When it comes to things that you can do free of charge in Quebec City one of the most interesting is to tour the Parliament Building. Check the National Assembly website to see what time the tours are offered depending on which language you prefer. You need to enter the building through door Number 3; it is on the side of the building facing the old city.
Eugene Etienne Tache is the architect who designed the National Assembly Building. It was completed in 1886 and is in the second empire style. The building is decorated with 22 bronze statues of persons who have had an impact on the history of Quebec. There are also two sculptures of Native Americans on the grounds. The building has three levels on the façade that represent the three periods of Quebec History, the French, the English and the Federation.
Our tour in English began at 10:30am. Arrive at least ten minutes in advance of the time you plan to tour. You need to go through security, this is very much like boarding a plane, you need to empty your pockets and send your purse and wallet through the ex-ray machine. After you are checked one member of your party needs to provide ID. You then proceed to the room where a short video is offered. There are two separate rooms one for French speakers and one for English speakers. I leave it to your imagination to decide which the larger room was.
Our group was quite large; there may have been 40 people. Our tour guide came to meet us in room 181 and escorted us into the main lobby where you proceeded to point out all the things we should be noticing. You need to be able to walk up stairs; we went up to the second and then the third floor. You spend a good part of the tour walking and standing. The staircase is grand as you would expect from a very important building. There is a magnificent canopy of stained glass from the workshop of Gauthier and brothers who are Quebec artists.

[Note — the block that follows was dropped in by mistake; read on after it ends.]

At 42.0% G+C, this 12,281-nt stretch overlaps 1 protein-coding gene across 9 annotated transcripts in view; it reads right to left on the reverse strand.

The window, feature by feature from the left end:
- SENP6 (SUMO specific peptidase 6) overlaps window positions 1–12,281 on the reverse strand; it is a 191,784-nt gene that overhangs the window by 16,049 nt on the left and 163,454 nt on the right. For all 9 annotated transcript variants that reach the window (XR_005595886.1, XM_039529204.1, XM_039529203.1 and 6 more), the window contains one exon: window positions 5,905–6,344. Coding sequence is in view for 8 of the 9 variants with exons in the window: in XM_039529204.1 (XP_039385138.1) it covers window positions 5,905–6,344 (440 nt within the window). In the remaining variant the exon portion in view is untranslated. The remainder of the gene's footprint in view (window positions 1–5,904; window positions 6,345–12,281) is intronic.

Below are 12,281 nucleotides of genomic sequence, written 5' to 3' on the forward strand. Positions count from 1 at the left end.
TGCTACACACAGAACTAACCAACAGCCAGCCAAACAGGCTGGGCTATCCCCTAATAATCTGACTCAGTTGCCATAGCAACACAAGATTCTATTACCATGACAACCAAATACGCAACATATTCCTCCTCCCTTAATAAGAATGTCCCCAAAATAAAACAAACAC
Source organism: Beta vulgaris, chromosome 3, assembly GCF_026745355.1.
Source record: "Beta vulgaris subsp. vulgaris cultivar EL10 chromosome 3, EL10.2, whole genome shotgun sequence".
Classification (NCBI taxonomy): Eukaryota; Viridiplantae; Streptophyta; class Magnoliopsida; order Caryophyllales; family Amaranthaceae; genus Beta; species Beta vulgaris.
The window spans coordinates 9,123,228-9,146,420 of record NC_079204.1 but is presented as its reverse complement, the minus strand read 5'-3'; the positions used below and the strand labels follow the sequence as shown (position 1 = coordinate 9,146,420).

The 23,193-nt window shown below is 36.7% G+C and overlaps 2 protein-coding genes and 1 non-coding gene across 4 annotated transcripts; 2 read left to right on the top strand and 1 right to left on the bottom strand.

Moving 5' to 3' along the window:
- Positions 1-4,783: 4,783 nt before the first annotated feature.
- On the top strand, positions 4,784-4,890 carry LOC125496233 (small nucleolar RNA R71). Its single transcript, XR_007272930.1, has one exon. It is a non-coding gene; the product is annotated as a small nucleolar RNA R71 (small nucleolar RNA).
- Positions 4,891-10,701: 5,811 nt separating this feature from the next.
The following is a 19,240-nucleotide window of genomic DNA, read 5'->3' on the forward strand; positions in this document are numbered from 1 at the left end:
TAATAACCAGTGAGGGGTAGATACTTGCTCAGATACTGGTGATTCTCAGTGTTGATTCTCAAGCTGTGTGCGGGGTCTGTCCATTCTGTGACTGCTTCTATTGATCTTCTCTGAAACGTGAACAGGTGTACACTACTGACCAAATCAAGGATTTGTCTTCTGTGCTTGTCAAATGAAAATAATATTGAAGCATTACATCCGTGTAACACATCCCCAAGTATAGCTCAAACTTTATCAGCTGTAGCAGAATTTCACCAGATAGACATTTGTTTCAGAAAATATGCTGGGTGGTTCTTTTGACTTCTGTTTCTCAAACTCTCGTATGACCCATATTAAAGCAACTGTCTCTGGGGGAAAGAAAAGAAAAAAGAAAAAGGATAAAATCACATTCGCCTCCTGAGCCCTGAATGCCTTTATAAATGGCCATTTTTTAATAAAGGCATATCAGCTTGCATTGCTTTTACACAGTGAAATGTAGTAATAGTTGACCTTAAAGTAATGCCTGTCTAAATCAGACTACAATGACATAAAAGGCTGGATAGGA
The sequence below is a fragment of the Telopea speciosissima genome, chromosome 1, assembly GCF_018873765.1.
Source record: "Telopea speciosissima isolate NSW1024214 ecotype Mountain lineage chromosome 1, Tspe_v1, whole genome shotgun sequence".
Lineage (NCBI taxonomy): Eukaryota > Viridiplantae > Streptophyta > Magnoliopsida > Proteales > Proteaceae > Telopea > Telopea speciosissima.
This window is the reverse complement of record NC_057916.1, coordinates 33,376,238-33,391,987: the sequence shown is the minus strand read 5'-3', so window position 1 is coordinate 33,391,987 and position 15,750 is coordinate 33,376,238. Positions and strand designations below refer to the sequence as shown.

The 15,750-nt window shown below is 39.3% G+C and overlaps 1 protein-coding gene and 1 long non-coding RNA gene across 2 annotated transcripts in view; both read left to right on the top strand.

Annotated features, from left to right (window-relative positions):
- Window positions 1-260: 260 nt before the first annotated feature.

The National Assembly Chamber is where history is made in the Province of Quebec. The walls are decorated with a theme that echoes the façade of the building with fleurs-de-lis, maples leaves and roses. The walls are a beautiful blue, what I found interesting is that green is the traditional color but blue is better for TV so blue it is. What I found really amazing was that above the seat at the head of the room is a crucifix. Religion is not kept out of public buildings in Quebec. The members of the majority and minority face each other across the room in the British style.
We also visited the legislative Council Chamber. It is done all in red, the color of the British monarchy. In this room number 8, governor generals were sworn into office between 1886 and 1935. It is identical in size to the National Assembly Chamber and the decoration is inspired by the motto ‘Je me Souviens”. I will remember.
After your tour take the time to walk through the exhibit entitled Le Quebec, ses deputes, ses region. Being of French Canadian ancestry I enjoyed looking at the photos of people of note and the different regions of the Province of Quebec. I know the region where my mother is from quite well but I have ancestors from Gaspe and other regions that I have never seen. I enjoyed seeing the people who share family names with me as well.